First impressions: Making college class friends

Determined to make class friends

My freshman year of college was terrifying. Although a few students who graduated from my high school were also attending the University of Akron, none of them were in my freshman year classes. But, no matter how nervous I was to be in a class where I knew no one, I was determined to meet new people.

After enrolling in all my classes, purchasing/renting some of my textbooks, that first Monday of school finally came. I waited at the door full of anxiety and thinking: if I miss class who’s going to fill me in on what was covered? If I lose an assignment who’s going to have a copy for me to make? And if I have a question about the topic being discussed, who am I going to ask so I don’t look like a fool in front of the entire class? I needed to make some class friends.

Finding the right place to sit

The hardest part of my first day was trying to find a seat in each of my classrooms. All day I tried to decipher who would be friendly enough to sit next to and where exactly in the classroom to sit. This depended on the class. If I was in a class where I felt pretty confident about the material, I tended to sit in the back, leaving room for students who needed to be more attentive in the front rows. If it was a class where I needed to focus and pay more attention, I sat closer to the front of the room. If I wasn’t sure about the class, I just sat in the middle – I could always adjust my seat later on.

Different kinds of students tended to sit in the different seating locations. Students who sat closer to the professor tended to be more involved and cared a lot about the course material. Students who sat in the back of the classroom were often tardy and didn’t seem to care very much about the course material. I also used this information to determine where to sit.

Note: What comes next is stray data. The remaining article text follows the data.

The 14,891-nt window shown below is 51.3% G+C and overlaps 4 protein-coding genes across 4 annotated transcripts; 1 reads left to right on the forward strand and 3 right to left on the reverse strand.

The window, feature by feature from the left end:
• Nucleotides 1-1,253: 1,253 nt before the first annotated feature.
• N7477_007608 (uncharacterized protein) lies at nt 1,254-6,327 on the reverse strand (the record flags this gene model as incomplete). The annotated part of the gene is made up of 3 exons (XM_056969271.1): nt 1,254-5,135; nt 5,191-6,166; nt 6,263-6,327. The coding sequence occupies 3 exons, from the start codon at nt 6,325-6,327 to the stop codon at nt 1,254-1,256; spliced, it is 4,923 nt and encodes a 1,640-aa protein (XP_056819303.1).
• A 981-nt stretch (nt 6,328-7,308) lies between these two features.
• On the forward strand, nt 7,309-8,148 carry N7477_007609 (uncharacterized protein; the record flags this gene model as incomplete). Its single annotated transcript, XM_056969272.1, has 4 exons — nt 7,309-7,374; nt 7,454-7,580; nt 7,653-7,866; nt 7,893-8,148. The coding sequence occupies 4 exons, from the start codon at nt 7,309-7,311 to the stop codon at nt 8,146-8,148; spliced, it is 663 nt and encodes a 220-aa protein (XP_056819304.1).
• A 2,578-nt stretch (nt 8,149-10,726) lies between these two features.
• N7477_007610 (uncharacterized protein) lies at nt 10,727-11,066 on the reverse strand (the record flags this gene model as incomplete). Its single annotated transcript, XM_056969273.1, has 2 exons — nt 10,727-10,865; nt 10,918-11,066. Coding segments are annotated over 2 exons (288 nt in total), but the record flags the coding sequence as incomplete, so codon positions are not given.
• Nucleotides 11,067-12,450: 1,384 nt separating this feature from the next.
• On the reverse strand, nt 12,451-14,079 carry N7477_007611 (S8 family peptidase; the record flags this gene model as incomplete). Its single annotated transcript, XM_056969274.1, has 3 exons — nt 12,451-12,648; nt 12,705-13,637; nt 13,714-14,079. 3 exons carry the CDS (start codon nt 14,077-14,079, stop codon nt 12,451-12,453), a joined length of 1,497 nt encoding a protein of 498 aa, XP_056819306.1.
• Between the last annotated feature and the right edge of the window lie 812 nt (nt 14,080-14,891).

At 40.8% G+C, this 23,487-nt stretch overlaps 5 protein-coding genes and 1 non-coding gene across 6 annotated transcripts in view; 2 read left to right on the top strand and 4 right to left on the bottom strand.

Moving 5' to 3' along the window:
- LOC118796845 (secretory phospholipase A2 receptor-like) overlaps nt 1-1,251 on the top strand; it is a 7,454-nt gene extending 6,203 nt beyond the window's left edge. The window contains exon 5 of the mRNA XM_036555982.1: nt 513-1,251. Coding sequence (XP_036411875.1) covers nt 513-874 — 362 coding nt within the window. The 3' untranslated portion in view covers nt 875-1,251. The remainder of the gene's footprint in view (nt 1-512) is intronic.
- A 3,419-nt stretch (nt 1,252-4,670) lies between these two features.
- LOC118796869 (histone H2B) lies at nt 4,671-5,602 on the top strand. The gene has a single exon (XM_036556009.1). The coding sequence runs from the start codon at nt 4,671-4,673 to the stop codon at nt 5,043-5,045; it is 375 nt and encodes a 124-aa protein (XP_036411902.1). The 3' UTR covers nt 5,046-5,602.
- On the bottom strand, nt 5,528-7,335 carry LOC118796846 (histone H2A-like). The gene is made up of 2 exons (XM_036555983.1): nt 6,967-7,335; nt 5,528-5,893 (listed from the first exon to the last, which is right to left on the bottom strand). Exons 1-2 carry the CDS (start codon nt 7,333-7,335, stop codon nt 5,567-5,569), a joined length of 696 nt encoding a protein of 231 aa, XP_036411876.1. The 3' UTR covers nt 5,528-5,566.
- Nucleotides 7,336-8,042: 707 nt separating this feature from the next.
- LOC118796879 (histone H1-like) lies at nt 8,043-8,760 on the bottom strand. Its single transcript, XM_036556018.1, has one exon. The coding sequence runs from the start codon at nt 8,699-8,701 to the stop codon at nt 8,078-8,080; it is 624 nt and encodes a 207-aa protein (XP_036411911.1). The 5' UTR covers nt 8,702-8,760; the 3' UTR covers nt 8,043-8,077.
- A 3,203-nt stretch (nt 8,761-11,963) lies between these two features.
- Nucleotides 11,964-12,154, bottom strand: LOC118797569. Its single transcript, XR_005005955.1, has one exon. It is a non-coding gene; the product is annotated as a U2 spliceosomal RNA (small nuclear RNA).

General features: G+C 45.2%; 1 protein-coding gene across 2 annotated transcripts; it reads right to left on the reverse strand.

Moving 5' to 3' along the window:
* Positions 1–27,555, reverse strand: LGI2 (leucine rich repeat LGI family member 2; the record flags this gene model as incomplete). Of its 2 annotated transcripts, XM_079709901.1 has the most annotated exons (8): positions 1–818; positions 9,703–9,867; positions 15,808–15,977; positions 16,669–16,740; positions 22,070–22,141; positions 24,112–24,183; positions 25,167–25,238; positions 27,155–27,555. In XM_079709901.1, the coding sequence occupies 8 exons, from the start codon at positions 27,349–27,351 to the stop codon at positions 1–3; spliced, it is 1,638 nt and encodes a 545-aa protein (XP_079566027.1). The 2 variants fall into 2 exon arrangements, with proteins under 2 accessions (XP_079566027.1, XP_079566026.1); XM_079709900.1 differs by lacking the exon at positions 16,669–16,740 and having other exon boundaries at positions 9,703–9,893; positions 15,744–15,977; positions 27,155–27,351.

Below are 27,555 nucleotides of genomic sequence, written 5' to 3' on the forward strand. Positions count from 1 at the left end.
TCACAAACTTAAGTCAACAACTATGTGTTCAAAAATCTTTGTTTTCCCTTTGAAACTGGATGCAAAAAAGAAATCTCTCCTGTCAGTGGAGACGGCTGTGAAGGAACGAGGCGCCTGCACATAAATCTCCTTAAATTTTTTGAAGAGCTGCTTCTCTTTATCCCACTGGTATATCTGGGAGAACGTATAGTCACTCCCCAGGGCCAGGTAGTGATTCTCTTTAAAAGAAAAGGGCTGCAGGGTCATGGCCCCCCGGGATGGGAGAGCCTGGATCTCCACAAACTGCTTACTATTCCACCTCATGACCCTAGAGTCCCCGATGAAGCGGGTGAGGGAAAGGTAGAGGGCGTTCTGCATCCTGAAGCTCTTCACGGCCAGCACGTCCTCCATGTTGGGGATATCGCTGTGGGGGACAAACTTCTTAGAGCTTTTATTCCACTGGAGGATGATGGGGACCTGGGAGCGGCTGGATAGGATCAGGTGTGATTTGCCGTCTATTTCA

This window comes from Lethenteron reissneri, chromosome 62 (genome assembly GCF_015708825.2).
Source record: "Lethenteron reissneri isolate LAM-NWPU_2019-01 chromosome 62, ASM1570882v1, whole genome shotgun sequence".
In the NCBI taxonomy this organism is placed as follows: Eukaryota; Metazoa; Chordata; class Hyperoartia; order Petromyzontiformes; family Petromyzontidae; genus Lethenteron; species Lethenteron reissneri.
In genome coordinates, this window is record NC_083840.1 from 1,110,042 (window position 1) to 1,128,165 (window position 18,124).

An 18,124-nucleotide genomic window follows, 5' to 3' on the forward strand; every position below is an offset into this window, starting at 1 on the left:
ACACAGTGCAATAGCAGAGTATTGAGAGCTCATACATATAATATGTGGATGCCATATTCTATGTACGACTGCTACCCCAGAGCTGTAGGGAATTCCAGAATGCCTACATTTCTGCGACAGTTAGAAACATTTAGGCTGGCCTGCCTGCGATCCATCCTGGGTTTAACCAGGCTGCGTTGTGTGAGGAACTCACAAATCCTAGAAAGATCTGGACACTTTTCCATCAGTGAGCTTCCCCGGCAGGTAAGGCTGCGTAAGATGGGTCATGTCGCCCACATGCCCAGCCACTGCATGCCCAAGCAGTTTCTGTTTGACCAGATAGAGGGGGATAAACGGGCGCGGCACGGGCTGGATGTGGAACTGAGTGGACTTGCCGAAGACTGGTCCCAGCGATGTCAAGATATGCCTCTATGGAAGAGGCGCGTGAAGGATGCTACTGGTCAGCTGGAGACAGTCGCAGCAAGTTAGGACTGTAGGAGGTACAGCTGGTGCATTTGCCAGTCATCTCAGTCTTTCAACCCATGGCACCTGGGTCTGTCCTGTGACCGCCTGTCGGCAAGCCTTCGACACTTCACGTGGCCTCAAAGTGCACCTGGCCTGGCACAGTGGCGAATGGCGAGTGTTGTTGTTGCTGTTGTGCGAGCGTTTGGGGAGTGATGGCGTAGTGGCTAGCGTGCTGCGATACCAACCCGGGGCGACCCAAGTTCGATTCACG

Breaking the ice

I had had planned out exactly what to say to the students sitting next to me: “what’s your major?”, “where are you from?”, etc., but as soon as I sat down and actually got to introduce myself to my surrounding peers, conversation just flowed freely and unstructured. Before the class was even over, I had emails of surrounding students in case of missed classes, confusing homework, and future project buddies.  I’m not saying it’s super easy and everyone is open, you just need to be willing to communicate and reach out to others. Someone in your class will want to exchange emails or even phone numbers to help with contact throughout the class.

The benefits of class friends

Although, it can be awkward talking to strangers at the beginning of a new semester, I think it is necessary. Some of these strangers can morph into both short-term friends and long-term friends. Meeting people in class can come in handy when you need to get caught up on material or you have questions stirring in your head. These students can be potential project partners or part of a study group for exams. I encourage everyone to get to know at least one person in each of their classes. Class friends can make your freshman year a lot more enjoyable and successful!


Ashleigh MorghanAbout the Author: Ashleigh Morghan is a 24-year-old recent graduate from University of Akron. She majored in Interpersonal Communications and minored in theater.





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